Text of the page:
This Is Pop Weaves the Untold Stories of Music’s Most Cherished Genre

The musician T-Pain appears on the screen of Netflix’s docuseries This Is Pop with a morose, blank look on his face. He speaks slowly, as though it pains him to utter his words. “[Usher] said, ‘I’m gonna tell you something, man. You kinda fucked up music,’” says the Tallahassee native who is recalling an exchange he had with his fellow pop star. Despite having hits like “Buy U A Drank” and “Kiss Kiss,” which soared to number one on the Billboard charts at least three times and crashed through the top 10 many more, T-Pain remembers receiving little respect from the industry. “I don’t even think I realized this for a long time, but that’s the very moment that started a four-year depression for me,” he adds.

This is just one of so many revelatory moments provided by This Is Pop, which debuted in March. The others: Swedish songwriters have a robust history of writing some of the most famed and beloved pop songs of the ‘90s and early aughts, including Britney Spears’s “…Baby One More Time,” “I Want It That Way,” by the Backstreet Boys, and Nsync’s “It’s Gonna Be Me”; most of the popular boy bands from that era copied the blueprint made by Boyz II Men, and autotune—the subject of much debate and ire in its heyday from 2003 to 2009—was invented by an electrical engineer and seismic data processor named Andy Hildebrand. This Is Pop is chock full of historical nuggets for music nerds; the stories are spun using archival footage, present-day interviews with subjects like super-producer Ludwig Göransson and the members of ABBA, and reconstructed scenes from pop music’s past.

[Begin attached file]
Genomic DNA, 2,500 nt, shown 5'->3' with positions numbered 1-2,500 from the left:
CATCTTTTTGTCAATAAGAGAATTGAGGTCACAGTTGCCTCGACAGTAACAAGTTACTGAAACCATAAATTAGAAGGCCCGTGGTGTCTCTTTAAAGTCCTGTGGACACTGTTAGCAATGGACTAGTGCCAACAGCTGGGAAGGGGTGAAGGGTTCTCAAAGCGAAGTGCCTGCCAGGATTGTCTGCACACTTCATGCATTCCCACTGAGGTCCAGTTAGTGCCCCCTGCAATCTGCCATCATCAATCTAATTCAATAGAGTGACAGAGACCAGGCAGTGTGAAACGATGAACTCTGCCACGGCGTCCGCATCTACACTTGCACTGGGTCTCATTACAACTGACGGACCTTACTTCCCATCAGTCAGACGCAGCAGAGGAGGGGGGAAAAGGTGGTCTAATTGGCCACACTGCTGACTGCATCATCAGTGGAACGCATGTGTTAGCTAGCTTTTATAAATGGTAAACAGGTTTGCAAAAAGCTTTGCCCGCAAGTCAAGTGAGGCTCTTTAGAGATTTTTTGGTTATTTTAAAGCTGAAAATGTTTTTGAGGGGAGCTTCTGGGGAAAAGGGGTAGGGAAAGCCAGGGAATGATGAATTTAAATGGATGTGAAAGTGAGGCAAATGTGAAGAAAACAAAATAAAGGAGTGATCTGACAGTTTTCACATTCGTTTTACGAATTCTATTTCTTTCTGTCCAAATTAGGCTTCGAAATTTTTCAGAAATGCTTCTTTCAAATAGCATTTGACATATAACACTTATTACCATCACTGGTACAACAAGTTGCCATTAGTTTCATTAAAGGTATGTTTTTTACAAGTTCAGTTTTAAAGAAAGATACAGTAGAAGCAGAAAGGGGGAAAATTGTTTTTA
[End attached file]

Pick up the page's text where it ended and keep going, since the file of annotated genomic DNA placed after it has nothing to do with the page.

The documentary series is 30 for 30-like in its encyclopedic coverage of a particular event or aspect of pop, and each episode centers one thing that has forever impacted and changed the genre. It’s often a little-known detail—the autotune origin story, for instance—that makes for truly fascinating subject matter. And what’s great about the format of This Is Pop is that every episode functions as a stand-alone documentary. You don’t have to watch the entire series if you don’t want to, but the overall execution is so good that you’ll want to catch all the installments—especially since each one has a different director at the helm, lending stylistic contrasts. “The Boyz II Men Effect” feels like a traditional documentary, while I would compare “Stockholm Syndrome” to a podcast—complete with a cheeky, all-knowing narrator.

My favorite episode, hands down, is “Autotune.” It blends scientific nuance and historical narrative with the songs of my teenagehood (yes, that includes “I’m in Love With a Stripper”!). Luckily, T-Pain’s story is not one that ends in depression and failure. Intimate interviews with the musician and his wife reveal that he is doing just fine—and his legacy, underappreciated as it may have been while he was churning out autotuned hits, is fully in tact.

“My philosophy at this point is to make myself happy,” he says at the end of the episode, his face opening up into a smile. “I just want to make music that makes me feel good, and if you don’t like it, I didn’t make it for you. If you do like it, welcome to the club.”